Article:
Some time later, Poole and Morrissey met in a Broadway watering hole. Morrissey wagered $50 in gold that Poole could not name a place where Morrissey would not meet him in a fight. Poole named the Christopher Street pier—his home turf. Mrs. Morrissey had not raised any fools, and Morrissey handed Poole the money. He then asked for another location. Poole suggested the Amos Street dock (at the end of today’s West 10th Street). They agreed to meet at 7 o’clock the next morning. Morrissey arrived with a dozen men. Poole did not show. Two hundred of his men did, however, beating Morrissey and his men until, as Luc Sante notes in Low Life, “a delegation of Tammany politicians” rescued them.
Poole and Morrissey next met on February 24, 1855 in Stanwix Hall, a newly opened bar on Broadway near Prince Street. Morrissey was playing cards when he heard Poole. Morrissey strode up, spat in Poole’s face, and drew a pistol. It misfired. Poole drew his own pistol. Either Morrissey or Mark Maguire, a friend of Morrissey’s, then asked Poole, “You wouldn’t shoot an unarmed man, would you?” Poole swore and threw his pistol on the floor. He picked up two carving knives from the free lunch counter and, hurling them into the bar, invited either Maguire or Morrissey to fight it out. Both declined. After all, Bill the Butcher knew the use of knives, and he was famous for throwing a butcher knife through an inch of pine at twenty feet. Then the cops arrested them both and released them almost immediately outside the bar.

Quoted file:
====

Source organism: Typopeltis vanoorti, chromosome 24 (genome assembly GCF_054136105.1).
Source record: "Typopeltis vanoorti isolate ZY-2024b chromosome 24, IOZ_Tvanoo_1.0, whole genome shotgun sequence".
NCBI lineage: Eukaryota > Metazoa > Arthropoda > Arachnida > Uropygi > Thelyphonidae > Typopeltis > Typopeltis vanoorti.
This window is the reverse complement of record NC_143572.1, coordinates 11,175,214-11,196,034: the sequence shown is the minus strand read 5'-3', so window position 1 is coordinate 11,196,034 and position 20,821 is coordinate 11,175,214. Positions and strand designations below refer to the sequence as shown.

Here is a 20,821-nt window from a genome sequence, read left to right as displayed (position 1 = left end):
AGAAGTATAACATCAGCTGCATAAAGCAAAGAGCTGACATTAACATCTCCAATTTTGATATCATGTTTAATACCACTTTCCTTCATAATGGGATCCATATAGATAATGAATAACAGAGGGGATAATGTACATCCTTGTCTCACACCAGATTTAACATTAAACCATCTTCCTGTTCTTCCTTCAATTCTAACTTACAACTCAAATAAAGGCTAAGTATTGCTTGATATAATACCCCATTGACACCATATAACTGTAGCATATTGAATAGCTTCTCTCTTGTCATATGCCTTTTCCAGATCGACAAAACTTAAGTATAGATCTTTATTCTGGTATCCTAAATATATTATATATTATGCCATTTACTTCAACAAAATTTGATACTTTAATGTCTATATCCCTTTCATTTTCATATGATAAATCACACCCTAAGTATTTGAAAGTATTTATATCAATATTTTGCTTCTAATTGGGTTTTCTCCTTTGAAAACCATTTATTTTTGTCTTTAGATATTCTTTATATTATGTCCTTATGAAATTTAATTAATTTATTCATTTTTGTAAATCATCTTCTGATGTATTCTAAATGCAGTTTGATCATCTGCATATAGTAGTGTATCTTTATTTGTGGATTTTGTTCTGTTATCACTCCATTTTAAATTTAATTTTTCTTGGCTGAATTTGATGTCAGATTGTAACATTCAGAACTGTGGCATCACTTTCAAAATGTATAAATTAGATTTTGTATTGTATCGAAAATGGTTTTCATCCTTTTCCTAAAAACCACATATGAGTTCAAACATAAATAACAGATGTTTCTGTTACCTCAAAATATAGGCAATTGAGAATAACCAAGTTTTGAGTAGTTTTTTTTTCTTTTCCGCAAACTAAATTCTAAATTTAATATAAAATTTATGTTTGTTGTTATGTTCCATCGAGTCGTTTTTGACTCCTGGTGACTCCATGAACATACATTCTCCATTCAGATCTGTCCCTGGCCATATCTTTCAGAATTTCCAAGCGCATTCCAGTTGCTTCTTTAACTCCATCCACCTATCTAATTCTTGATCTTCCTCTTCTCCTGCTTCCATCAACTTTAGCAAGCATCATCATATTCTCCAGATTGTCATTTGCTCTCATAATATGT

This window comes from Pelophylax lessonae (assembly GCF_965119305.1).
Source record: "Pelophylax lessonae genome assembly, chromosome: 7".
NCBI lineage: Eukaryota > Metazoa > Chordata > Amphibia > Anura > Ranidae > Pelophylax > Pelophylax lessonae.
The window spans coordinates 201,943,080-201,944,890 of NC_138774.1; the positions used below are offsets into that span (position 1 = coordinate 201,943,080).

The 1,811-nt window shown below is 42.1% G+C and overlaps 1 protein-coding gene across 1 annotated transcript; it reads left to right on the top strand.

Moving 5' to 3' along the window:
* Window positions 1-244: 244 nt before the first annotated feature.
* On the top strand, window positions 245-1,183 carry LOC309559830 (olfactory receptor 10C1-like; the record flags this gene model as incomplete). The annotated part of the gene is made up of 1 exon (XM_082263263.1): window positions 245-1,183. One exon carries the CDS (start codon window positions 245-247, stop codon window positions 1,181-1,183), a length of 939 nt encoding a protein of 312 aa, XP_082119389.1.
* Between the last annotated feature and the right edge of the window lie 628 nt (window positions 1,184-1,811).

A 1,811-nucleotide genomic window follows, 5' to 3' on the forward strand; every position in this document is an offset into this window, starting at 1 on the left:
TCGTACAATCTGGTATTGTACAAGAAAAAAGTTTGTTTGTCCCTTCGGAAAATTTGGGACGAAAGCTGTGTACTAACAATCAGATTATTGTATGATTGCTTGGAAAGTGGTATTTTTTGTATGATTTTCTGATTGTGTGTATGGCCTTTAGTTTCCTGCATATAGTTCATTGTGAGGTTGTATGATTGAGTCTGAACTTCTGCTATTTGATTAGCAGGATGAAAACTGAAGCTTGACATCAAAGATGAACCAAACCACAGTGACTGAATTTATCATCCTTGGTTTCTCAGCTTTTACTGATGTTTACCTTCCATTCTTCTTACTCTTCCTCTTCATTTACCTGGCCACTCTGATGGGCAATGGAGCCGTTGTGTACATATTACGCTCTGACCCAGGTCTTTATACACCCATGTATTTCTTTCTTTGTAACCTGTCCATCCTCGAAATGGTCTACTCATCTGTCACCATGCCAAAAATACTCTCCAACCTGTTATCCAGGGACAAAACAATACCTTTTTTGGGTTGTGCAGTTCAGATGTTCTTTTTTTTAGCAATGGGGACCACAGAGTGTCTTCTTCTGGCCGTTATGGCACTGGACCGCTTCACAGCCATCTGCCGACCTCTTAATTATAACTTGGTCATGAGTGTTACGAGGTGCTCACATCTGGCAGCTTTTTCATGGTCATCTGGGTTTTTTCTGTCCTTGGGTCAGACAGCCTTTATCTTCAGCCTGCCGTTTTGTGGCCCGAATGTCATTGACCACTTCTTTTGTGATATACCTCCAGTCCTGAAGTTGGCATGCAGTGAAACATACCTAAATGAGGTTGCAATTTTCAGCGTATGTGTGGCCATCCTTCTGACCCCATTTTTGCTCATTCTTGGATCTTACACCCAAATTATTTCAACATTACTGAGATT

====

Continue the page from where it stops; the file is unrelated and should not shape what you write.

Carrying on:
Morrissey reportedly went home to 55 Hudson Street for the night. Poole, however, soon returned to Stanwix Hall. Baker, McLaughlin, and several other Tammany sluggers were there. McLaughlin jostled Poole. When Poole turned, the noseless Tammanyite spat three times in his face and challenged him. Poole slapped five $10 gold pieces on the bar, offering to fight whoever would cover his bet.
Then one Turner, another Tammanyite, flung open his cloak and drew a Colt revolver. While trying to aim at Poole, he shot himself in the arm, screamed and fired again, hitting Poole’s leg. The Butcher fell, and Baker, placing his own pistol against Poole’s chest, shot him in the heart and abdomen. Poole scrambled to his feet, probably on pure adrenalin, and grabbed a carving knife from the bar. The Tammanyites fled as one. Poole screamed that he would tear Baker’s heart from his living flesh. As Poole’s legs gave out, he flung the knife at Baker, and the blade was quivering in the doorjamb as the Butcher collapsed to the floor.
Everyone surrendered except Baker, who hid in Jersey City until March 10, when he sailed on the brig Isabella Jewett for the Canary Islands. The authorities remained passive (after all, Baker was an ex-cop) until George Law, a wealthy Nativist, lent his clipper yacht Grapeshot to the police; they overhauled Baker about two hours off Tenerife and brought him back in irons. Baker, Turner, Morrissey, and McLaughlin were indicted and repeatedly tried for murder. The prosecution was abandoned only after the third hung jury.
Bill the Butcher lived fourteen days after the shooting. According to Asbury, his doctors found it unnatural that he should live so long after taking a bullet in the heart. Certainly he had time to compose his last words. He died with Hyer and other friends about his bed. They gave him a hero’s funeral, with thousands lining lower Broadway as a half-dozen brass bands and more than 5,000 men marched in his procession from Christopher Street to Whitehall Street, whence his remains were ferried to Brooklyn. Asbury observed that new plays were hurriedly written and current productions revised so that as the curtain fell, the hero could drape himself in an American flag and cry out, “Good-bye, boys, I die a true American,” to thunderous applause.